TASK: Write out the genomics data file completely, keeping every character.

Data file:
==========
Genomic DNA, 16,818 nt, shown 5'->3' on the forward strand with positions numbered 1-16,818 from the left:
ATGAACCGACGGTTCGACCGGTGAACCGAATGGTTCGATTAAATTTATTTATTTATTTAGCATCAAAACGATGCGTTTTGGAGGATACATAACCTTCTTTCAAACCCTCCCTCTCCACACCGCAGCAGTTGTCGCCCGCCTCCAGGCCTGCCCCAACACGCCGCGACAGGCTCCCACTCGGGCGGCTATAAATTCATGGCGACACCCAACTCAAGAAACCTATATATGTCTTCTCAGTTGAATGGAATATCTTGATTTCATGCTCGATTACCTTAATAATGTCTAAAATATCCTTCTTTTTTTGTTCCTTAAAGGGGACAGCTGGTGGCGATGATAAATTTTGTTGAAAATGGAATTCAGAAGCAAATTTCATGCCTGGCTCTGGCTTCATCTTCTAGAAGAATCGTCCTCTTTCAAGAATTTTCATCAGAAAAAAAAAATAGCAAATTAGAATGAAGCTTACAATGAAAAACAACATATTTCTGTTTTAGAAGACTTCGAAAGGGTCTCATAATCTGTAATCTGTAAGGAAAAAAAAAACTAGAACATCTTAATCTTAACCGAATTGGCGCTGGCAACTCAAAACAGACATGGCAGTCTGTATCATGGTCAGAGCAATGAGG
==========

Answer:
Genomic DNA, 16,818 nt, shown 5'->3' on the forward strand with positions numbered 1-16,818 from the left:
ATGAACCGACGGTTCGACCGGTGAACCGAATGGTTCGATTAAATTTATTTATTTATTTAGCATCAAAACGATGCGTTTTGGAGGATACATAACCTTCTTTCAAACCCTCCCTCTCCACACCGCAGCAGTTGTCGCCCGCCTCCAGGCCTGCCCCAACACGCCGCGACAGGCTCCCACTCGGGCGGCTATAAATTCATGGCGACACCCAACTCAAGAAACCTATATATGTCTTCTCAGTTGAATGGAATATCTTGATTTCATGCTCGATTACCTTAATAATGTCTAAAATATCCTTCTTTTTTTGTTCCTTAAAGGGGACAGCTGGTGGCGATGATAAATTTTGTTGAAAATGGAATTCAGAAGCAAATTTCATGCCTGGCTCTGGCTTCATCTTCTAGAAGAATCGTCCTCTTTCAAGAATTTTCATCAGAAAAAAAAAATAGCAAATTAGAATGAAGCTTACAATGAAAAACAACATATTTCTGTTTTAGAAGACTTCGAAAGGGTCTCATAATCTGTAATCTGTAAGGAAAAAAAAAACTAGAACATCTTAATCTTAACCGAATTGGCGCTGGCAACTCAAAACAGACATGGCAGTCTGTATCATGGTCAGAGCAATGAGG